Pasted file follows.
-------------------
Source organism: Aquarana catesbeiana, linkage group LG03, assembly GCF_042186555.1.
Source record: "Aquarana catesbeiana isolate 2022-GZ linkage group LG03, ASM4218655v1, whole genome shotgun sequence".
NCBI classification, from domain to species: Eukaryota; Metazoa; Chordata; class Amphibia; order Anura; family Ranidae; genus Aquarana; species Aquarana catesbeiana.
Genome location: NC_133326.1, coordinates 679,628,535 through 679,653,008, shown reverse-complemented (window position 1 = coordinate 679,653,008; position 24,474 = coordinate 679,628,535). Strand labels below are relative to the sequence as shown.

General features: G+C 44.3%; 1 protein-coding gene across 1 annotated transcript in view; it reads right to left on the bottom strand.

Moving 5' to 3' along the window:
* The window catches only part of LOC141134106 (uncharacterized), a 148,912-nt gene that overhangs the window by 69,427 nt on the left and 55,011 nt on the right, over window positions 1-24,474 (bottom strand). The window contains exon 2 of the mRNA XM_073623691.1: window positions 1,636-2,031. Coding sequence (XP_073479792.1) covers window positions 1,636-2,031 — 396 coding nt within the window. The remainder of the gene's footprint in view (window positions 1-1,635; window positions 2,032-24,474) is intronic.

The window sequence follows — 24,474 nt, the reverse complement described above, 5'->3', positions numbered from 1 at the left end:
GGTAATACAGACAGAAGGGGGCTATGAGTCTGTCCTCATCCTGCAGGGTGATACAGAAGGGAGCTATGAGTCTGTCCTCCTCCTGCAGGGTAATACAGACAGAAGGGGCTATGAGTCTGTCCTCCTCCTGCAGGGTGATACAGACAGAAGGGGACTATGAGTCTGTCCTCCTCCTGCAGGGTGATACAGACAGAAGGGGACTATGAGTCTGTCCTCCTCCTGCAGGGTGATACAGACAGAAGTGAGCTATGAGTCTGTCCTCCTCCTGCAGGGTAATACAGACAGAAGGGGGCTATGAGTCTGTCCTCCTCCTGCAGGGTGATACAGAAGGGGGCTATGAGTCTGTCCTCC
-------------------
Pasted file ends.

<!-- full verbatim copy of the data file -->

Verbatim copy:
Source organism: Aquarana catesbeiana, linkage group LG03, assembly GCF_042186555.1.
Source record: "Aquarana catesbeiana isolate 2022-GZ linkage group LG03, ASM4218655v1, whole genome shotgun sequence".
NCBI classification, from domain to species: Eukaryota; Metazoa; Chordata; class Amphibia; order Anura; family Ranidae; genus Aquarana; species Aquarana catesbeiana.
Genome location: NC_133326.1, coordinates 679,628,535 through 679,653,008, shown reverse-complemented (window position 1 = coordinate 679,653,008; position 24,474 = coordinate 679,628,535). Strand labels below are relative to the sequence as shown.

General features: G+C 44.3%; 1 protein-coding gene across 1 annotated transcript in view; it reads right to left on the bottom strand.

Moving 5' to 3' along the window:
* The window catches only part of LOC141134106 (uncharacterized), a 148,912-nt gene that overhangs the window by 69,427 nt on the left and 55,011 nt on the right, over window positions 1-24,474 (bottom strand). The window contains exon 2 of the mRNA XM_073623691.1: window positions 1,636-2,031. Coding sequence (XP_073479792.1) covers window positions 1,636-2,031 — 396 coding nt within the window. The remainder of the gene's footprint in view (window positions 1-1,635; window positions 2,032-24,474) is intronic.

The window sequence follows — 24,474 nt, the reverse complement described above, 5'->3', positions numbered from 1 at the left end:
GGTAATACAGACAGAAGGGGGCTATGAGTCTGTCCTCATCCTGCAGGGTGATACAGAAGGGAGCTATGAGTCTGTCCTCCTCCTGCAGGGTAATACAGACAGAAGGGGCTATGAGTCTGTCCTCCTCCTGCAGGGTGATACAGACAGAAGGGGACTATGAGTCTGTCCTCCTCCTGCAGGGTGATACAGACAGAAGGGGACTATGAGTCTGTCCTCCTCCTGCAGGGTGATACAGACAGAAGTGAGCTATGAGTCTGTCCTCCTCCTGCAGGGTAATACAGACAGAAGGGGGCTATGAGTCTGTCCTCCTCCTGCAGGGTGATACAGAAGGGGGCTATGAGTCTGTCCTCC